An introduction to environmental philosophy. Explores the formation of our relationship with the natural world and the roles of education and schooling. Concepts of nature, wilderness, ecology and environmentalism considered and critiqued in light of their functioning as "normative ideals" for a right relationship with the more than human world. Prerequisite: Previous courses in ENPR or consent of the instructor. Also listed as EDUC 220. (AY)

ENST 321 ENVIRONMENTAL POLICY I: CLIMATE (3 credits)
Examines the basic causes of global weirding (e.g., industrialization, electrification, transportation), the key impacts of global weirding (e.g., water scarcity, extreme weather events, rising sea level), mitigation strategies in various sectors (e.g., food production, water systems, and urban planning), and prominent policy solutions (e.g., carbon tax, cap and trade system, feed-in-tariffs, renewable energy portfolios, clean energy research and development). Students will engage in an extended simulation that will investigate the political constraints to adopting various policy solutions. Also listed as POLS 321. (AY)

ENST 322 ENVIRONMENTAL POLICY II: ENERGY (3 credits)
Examine the energy crisis, investigating a broad range of technical and policy alternatives to solve the problem. Students will investigate basic energy science, peak oil, fossil fuel uses, energy efficiency, clean energy, smart grids, and the impacts of solving the energy crisis on our daily lives. Students will engage in a group project aimed at drafting a detailed policy brief assessing a specific energy problem. Also listed as POLS 322. (AY)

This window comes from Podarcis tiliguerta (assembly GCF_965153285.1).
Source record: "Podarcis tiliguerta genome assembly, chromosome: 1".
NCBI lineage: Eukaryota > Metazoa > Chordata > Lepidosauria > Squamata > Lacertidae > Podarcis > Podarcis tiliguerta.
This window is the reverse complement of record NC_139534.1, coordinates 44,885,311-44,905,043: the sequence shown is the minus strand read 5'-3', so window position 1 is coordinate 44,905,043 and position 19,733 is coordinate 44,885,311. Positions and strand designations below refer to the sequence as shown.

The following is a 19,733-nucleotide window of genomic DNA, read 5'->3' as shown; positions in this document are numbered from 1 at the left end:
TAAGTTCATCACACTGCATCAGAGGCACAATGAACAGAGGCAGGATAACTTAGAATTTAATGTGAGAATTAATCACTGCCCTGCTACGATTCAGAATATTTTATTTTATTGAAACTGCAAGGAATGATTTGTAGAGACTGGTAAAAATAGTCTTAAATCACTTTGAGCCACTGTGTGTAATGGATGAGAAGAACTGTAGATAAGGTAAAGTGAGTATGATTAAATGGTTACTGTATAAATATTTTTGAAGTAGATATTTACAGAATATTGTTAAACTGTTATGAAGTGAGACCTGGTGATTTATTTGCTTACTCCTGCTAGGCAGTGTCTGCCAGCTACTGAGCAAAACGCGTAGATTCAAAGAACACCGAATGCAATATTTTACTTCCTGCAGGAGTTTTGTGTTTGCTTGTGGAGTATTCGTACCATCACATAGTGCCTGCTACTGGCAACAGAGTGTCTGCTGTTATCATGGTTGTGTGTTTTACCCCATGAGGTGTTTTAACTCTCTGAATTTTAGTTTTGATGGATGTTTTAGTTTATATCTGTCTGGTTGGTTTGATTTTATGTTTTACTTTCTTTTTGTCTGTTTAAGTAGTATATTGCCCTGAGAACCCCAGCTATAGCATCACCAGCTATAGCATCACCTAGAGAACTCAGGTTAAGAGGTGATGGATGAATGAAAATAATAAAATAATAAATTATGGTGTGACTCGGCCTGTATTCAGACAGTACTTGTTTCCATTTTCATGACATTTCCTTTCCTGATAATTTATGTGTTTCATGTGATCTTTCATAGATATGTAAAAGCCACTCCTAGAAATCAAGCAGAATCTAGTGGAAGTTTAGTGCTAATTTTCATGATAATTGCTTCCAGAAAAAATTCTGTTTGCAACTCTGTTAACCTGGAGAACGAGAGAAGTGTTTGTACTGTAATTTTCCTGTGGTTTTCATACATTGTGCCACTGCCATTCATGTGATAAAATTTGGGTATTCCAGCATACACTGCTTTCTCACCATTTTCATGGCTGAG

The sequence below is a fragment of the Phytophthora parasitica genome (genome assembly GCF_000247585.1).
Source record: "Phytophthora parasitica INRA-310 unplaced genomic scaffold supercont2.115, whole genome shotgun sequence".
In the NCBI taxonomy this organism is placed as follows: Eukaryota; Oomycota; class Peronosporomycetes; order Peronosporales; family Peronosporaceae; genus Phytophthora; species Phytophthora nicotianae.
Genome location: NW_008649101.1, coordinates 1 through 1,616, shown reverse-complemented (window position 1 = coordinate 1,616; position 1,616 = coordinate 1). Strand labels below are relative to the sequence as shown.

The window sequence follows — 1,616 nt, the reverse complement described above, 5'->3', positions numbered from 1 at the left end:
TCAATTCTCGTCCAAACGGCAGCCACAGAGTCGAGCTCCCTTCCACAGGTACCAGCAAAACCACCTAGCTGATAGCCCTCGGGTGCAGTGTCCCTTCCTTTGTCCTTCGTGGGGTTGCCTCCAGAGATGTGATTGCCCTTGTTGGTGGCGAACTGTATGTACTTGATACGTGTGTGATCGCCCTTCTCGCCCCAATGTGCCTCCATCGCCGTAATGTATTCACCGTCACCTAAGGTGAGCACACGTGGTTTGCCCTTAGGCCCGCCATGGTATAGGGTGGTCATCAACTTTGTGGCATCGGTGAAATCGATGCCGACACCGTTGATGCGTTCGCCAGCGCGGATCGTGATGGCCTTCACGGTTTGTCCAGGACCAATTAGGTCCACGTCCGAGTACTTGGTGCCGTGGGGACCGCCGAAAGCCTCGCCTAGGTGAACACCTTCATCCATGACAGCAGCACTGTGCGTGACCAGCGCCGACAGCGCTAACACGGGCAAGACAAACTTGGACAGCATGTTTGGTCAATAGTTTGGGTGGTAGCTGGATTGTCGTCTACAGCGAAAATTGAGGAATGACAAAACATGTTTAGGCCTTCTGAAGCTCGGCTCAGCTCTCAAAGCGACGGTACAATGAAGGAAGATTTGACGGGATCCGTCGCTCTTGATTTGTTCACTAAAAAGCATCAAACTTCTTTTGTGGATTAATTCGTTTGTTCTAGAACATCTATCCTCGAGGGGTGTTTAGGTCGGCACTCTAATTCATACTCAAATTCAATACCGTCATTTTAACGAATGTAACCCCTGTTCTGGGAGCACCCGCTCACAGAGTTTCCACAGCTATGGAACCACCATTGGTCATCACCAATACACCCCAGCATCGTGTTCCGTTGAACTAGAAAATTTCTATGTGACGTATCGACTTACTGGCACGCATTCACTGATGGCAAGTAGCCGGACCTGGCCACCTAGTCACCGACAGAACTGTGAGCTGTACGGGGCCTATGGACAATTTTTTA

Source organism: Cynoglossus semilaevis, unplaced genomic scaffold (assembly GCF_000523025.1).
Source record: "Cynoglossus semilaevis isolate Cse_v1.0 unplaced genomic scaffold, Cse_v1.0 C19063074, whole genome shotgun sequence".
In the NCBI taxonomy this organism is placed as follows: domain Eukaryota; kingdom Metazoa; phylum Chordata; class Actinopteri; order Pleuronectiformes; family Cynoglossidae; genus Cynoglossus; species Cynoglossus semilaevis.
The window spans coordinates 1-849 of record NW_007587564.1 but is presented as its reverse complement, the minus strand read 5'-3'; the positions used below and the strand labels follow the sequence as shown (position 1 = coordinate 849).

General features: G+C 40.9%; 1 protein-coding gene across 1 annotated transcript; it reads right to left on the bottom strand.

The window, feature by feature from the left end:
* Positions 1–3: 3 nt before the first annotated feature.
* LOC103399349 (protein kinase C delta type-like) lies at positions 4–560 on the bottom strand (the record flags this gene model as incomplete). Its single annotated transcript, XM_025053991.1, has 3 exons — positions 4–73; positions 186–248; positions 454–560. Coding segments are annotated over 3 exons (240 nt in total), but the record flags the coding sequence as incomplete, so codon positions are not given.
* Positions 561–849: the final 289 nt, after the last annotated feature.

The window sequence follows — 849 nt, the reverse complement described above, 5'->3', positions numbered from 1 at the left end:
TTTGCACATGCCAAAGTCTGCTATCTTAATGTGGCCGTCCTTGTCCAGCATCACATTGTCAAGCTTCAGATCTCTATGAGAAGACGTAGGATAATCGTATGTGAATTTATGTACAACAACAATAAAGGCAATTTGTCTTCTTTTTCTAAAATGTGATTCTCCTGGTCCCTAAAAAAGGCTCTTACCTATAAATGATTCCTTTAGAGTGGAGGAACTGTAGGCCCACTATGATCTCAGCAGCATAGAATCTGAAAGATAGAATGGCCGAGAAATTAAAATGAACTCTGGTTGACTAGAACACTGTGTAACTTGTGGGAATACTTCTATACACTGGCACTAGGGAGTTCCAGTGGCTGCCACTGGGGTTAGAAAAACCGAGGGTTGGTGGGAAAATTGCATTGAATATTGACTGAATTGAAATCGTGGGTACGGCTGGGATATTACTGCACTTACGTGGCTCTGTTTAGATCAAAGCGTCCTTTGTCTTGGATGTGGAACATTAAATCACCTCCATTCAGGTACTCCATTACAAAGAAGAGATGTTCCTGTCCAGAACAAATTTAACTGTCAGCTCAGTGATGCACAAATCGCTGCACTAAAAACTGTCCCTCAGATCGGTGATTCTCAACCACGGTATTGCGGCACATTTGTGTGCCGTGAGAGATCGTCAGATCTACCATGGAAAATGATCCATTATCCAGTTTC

ENST 323 ENVIRONMENTAL POLICY III: INTERNATIONAL APPROACHES (3 credits)
Examines the climate and energy crises from an international perspective. Explores environmental policy approaches in the European Union, Japan, China, India, Mexico, and Brazil. Students will participate in a comprehensive simulation of an international climate conference, aimed at negotiating an agreement that includes both mitigation and adaptation commitments. Also listed as POLS 323. (D-I) (AY)

*ENST 327 INDIGENOUS PEOPLES AND THE ENVIRONMENT (4 credits)
Small-scale societies traditionally studied by anthropologists have become the "indigenous peoples" of the world. Under the jurisdiction of nation-states that consider them alien and inferior, they are among the world's most underprivileged minorities. Focuses on indigenous peoples in three nation-states of the British diaspora: Australia, Canada and the United States. Analyzes the following topics through an environmental lens: 1) traditional subsistence practices, 2) historical forces of colonization and 3) contemporary issues and struggles. Also listed as SOAN 327. (D-I) (AY)

ENST 343 ECONOMICS OF THE ENVIRONMENT (4 credits)
An examination of the role that economic analysis plays in understanding the environment and the policy frameworks that economics offers in the area of environmental regulation. Topics include an analysis of market failures, the cost-benefit framework and strategies related to environmental policy. A number of applications related to domestic and international environmental issues discussed. Prerequisite: ECON 103. Also listed as ECON 343. (AY)

ENST 347 COMPARATIVE ENVIRONMENTAL POLICY (3 credits)
Examines the different approaches taken by the European Union, Japan and the United States in addressing the monumental policy challenges of 21st-century crises. Explores issues of climate change, energy shortages and increasing pressures on national and regional institutions. Prerequisite: POLS 104, 105 or consent of the instructor. Also listed as POLS 347. (AY)

ENST 362 CULTURAL POLITICS OF ENVIRONMENT: GREAT LAKES REGION (4 credits)